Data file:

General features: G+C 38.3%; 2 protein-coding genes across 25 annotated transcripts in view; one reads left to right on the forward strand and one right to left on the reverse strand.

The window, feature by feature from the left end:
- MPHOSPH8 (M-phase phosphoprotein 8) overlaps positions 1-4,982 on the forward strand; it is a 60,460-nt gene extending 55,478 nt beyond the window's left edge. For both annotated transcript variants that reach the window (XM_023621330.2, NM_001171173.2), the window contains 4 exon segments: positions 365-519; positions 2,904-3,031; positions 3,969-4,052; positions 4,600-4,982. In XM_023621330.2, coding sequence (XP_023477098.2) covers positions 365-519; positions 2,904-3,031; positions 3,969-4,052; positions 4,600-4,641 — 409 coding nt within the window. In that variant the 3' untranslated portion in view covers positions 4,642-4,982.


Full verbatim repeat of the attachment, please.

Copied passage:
General features: G+C 38.3%; 2 protein-coding genes across 25 annotated transcripts in view; one reads left to right on the forward strand and one right to left on the reverse strand.

The window, feature by feature from the left end:
- MPHOSPH8 (M-phase phosphoprotein 8) overlaps positions 1-4,982 on the forward strand; it is a 60,460-nt gene extending 55,478 nt beyond the window's left edge. For both annotated transcript variants that reach the window (XM_023621330.2, NM_001171173.2), the window contains 4 exon segments: positions 365-519; positions 2,904-3,031; positions 3,969-4,052; positions 4,600-4,982. In XM_023621330.2, coding sequence (XP_023477098.2) covers positions 365-519; positions 2,904-3,031; positions 3,969-4,052; positions 4,600-4,641 — 409 coding nt within the window. In that variant the 3' untranslated portion in view covers positions 4,642-4,982.